All cameras consist of four basic parts: a light-tight box, an aperture (controls volume), a shutter (controls duration), and a film or focal plane (where the image comes into focus). For this workshop the aperture will be a pinhole drilled with a needle through .002 of inch thick brass shim. (These cameras can also be modified to take a plastic or glass lens). The shutter will simply be an index finger covering and uncovering the pinhole. The camera is constructed to fit precisely a 4×5 inch, large format film holder.
The focal length of the lens or the distance between the aperture and the film plane is roughly 1.5 inches long. The shorter the focal length the greater the angle of view.
Angle of view refers to the number of degrees out of 360 that the camera will record (think of it as a slice of pie). For example: human vision sees approximately 47 degrees which is why a 50mm lens is considered normal for a 35mm camera. Anything more than 50mm is considered a telephoto, and anything less, a wide angle. Your cameras are extreme wide-angle cameras and take in almost double what normal human vision sees.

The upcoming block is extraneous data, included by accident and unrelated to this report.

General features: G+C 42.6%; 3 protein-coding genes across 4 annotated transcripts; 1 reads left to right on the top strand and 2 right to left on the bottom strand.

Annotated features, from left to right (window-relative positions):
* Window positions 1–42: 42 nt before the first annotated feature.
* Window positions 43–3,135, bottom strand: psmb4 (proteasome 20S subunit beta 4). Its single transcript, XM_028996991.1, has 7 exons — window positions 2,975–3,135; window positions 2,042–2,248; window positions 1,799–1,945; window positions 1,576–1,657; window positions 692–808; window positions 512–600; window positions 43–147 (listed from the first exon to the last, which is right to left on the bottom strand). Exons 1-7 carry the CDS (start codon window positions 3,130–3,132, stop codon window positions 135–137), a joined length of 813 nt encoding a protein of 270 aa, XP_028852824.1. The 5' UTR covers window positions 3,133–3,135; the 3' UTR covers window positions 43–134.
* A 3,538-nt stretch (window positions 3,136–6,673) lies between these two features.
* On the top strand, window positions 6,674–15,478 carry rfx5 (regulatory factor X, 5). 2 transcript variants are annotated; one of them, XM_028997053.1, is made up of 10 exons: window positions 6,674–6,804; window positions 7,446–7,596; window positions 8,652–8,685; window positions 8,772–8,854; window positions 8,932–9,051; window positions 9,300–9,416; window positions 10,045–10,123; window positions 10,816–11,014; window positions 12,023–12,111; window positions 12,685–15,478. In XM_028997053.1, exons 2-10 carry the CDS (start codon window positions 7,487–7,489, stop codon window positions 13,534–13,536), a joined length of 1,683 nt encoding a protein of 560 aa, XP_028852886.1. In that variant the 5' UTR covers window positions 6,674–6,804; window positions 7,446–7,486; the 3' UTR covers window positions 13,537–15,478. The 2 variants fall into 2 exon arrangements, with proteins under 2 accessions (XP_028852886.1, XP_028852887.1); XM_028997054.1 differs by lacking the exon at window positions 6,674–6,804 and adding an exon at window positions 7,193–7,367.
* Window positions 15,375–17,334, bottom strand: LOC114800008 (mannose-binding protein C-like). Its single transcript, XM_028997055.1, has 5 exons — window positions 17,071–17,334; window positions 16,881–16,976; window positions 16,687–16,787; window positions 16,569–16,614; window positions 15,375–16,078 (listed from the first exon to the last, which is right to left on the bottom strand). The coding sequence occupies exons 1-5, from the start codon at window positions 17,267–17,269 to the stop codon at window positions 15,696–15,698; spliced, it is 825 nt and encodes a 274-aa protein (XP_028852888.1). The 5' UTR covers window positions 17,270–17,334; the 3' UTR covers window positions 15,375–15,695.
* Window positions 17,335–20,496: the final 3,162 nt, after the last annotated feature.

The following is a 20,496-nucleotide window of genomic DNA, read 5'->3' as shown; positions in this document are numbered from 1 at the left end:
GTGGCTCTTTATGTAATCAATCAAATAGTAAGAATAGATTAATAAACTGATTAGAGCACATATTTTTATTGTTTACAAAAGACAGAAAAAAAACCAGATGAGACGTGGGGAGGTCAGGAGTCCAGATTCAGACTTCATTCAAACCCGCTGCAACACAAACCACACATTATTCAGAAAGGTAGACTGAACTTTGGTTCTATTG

To maximize what your cameras are capable of recording make sure to use all of the space available to you as an image-maker.
- Find out–––by placing objects to the left and right of primary subject
- ––– how much space your camera records from side to side (angle of view) in both vertical and horizontal positions?
- Take a horizontal and vertical image of the exact same scene and take note of the differences.
- Also, determine the number of inches from the camera where you can first begin to see an image. After looking at your prints from yesterday my guess is about eight inches (it will be different for vertical and horizontal images). Therefore as you test your cameras today. Place images and objects in front of your camera beginning at a distance of no less than six inches.